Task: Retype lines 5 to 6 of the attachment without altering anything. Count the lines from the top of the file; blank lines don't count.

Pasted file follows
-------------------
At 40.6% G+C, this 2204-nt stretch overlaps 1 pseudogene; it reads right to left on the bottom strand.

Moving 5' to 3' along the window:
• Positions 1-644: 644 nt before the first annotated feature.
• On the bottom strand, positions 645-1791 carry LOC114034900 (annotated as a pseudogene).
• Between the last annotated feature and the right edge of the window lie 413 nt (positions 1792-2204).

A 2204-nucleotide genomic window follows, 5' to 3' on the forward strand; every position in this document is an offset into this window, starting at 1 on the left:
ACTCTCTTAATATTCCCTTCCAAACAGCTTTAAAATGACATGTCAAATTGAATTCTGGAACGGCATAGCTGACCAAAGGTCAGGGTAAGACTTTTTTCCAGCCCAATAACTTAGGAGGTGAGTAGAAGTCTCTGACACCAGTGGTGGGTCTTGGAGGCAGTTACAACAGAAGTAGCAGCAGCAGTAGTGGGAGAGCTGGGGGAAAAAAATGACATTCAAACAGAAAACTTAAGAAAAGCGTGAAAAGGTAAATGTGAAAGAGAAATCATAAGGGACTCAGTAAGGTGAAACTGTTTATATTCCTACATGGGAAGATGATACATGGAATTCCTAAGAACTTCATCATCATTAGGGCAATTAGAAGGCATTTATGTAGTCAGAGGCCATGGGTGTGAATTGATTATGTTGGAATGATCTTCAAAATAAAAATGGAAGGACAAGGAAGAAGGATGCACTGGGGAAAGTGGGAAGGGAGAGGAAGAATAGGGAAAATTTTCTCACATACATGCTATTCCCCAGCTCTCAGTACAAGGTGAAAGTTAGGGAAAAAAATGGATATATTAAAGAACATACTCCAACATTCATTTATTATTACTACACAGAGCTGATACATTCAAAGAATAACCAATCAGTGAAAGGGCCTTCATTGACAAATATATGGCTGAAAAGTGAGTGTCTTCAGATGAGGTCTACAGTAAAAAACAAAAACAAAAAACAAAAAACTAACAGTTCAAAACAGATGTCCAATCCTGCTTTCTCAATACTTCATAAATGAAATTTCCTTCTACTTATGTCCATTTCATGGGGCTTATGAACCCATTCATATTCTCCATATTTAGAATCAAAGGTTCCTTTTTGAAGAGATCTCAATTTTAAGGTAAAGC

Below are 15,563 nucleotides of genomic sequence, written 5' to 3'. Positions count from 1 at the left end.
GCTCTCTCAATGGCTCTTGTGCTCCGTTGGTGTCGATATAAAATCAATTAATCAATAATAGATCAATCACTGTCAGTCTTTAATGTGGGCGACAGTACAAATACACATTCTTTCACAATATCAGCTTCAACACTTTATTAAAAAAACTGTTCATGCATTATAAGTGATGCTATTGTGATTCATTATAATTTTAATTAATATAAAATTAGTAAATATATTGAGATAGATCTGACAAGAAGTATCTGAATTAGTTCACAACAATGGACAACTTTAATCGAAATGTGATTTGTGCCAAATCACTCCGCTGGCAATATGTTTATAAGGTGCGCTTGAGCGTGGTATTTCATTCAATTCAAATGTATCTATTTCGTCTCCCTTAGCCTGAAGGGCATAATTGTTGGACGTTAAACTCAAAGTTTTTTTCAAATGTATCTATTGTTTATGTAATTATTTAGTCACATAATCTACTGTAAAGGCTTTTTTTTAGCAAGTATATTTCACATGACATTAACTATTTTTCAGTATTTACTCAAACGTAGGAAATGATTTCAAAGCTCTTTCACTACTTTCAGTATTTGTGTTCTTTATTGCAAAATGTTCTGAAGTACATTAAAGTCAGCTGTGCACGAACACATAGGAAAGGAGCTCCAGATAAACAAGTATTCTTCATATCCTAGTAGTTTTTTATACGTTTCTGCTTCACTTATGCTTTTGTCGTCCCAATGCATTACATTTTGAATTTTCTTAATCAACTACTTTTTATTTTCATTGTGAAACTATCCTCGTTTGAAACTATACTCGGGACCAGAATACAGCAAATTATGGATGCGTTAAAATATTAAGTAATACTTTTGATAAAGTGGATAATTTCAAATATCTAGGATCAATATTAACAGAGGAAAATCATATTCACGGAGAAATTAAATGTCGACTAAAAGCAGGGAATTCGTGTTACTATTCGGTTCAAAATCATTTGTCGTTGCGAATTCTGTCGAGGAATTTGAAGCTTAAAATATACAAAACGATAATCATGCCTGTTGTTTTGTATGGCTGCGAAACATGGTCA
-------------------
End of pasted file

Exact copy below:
• Between the last annotated feature and the right edge of the window lie 413 nt (positions 1792-2204).

A 2204-nucleotide genomic window follows, 5' to 3' on the forward strand; every position in this document is an offset into this window, starting at 1 on the left: